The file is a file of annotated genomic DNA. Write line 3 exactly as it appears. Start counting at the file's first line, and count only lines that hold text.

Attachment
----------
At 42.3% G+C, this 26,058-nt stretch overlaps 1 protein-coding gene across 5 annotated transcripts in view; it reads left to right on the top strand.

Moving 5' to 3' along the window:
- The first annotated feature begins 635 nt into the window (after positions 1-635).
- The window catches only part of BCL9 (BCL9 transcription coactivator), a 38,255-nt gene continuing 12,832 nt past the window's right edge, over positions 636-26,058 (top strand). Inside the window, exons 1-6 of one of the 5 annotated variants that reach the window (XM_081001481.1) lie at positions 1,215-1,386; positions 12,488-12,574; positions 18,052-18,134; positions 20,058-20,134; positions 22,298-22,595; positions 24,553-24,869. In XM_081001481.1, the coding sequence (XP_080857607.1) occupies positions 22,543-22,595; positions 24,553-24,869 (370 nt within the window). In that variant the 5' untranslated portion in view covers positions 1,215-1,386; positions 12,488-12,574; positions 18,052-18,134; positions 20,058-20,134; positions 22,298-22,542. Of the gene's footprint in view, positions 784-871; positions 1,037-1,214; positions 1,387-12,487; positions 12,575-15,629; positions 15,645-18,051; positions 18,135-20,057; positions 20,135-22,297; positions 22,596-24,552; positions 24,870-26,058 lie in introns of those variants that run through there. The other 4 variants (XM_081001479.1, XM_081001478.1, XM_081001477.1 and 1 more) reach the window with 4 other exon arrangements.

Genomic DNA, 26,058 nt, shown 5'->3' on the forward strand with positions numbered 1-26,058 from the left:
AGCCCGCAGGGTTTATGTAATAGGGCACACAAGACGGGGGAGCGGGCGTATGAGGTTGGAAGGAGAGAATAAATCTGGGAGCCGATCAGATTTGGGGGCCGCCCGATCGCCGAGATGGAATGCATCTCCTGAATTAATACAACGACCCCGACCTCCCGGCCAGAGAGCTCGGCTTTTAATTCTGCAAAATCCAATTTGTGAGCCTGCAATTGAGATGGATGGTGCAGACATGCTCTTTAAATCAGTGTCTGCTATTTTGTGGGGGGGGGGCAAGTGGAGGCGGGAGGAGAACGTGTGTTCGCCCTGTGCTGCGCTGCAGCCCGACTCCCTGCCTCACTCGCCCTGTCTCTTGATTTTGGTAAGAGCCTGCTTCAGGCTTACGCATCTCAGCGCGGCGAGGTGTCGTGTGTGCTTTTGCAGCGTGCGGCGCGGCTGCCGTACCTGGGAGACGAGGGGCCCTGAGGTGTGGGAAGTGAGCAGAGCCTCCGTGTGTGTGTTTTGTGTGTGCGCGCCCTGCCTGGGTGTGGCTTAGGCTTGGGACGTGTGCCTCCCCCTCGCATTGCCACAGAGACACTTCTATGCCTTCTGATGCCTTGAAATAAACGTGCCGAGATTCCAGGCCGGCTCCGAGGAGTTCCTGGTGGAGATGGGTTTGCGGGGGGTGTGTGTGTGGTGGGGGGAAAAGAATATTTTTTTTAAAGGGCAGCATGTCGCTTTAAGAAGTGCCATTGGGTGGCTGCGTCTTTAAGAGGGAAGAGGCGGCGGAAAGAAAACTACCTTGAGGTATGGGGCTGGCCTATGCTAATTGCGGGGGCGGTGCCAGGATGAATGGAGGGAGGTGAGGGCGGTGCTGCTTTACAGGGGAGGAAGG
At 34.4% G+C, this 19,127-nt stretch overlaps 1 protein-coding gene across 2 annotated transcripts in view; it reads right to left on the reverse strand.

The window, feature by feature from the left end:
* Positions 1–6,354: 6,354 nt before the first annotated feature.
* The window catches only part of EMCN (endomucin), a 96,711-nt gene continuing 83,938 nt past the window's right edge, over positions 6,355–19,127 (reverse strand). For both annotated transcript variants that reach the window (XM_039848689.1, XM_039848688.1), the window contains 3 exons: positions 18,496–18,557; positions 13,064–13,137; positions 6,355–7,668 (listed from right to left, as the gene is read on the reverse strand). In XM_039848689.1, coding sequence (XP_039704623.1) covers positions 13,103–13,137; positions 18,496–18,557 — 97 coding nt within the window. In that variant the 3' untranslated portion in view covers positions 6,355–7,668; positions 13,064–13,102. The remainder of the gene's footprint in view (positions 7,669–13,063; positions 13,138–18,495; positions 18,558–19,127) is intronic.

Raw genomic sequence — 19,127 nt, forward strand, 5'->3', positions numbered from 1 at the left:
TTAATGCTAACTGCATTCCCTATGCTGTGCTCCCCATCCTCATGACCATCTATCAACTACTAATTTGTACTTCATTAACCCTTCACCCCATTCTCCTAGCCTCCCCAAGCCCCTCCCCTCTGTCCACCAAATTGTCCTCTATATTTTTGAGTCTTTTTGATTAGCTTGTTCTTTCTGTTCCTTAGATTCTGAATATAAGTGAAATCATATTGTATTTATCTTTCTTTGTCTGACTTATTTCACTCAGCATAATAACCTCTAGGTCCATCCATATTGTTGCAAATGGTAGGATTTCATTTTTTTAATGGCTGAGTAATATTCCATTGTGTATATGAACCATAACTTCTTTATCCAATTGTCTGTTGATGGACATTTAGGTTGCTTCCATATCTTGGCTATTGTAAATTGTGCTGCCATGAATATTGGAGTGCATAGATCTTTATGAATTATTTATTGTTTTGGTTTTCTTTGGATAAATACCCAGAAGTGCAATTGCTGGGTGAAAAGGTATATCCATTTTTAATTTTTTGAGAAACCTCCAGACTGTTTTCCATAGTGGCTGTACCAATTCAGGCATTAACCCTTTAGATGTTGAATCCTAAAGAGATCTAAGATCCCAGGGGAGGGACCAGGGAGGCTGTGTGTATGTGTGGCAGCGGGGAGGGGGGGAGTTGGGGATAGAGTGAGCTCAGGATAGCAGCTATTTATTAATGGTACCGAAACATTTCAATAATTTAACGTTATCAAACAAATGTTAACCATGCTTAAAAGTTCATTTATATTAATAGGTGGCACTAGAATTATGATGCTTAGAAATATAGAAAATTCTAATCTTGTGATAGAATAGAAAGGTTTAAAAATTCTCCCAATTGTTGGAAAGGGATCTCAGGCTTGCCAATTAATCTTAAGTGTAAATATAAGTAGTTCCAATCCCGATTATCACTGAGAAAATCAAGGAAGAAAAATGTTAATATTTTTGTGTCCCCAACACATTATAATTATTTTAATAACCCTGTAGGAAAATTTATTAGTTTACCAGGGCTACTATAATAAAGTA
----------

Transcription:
- The first annotated feature begins 635 nt into the window (after positions 1-635).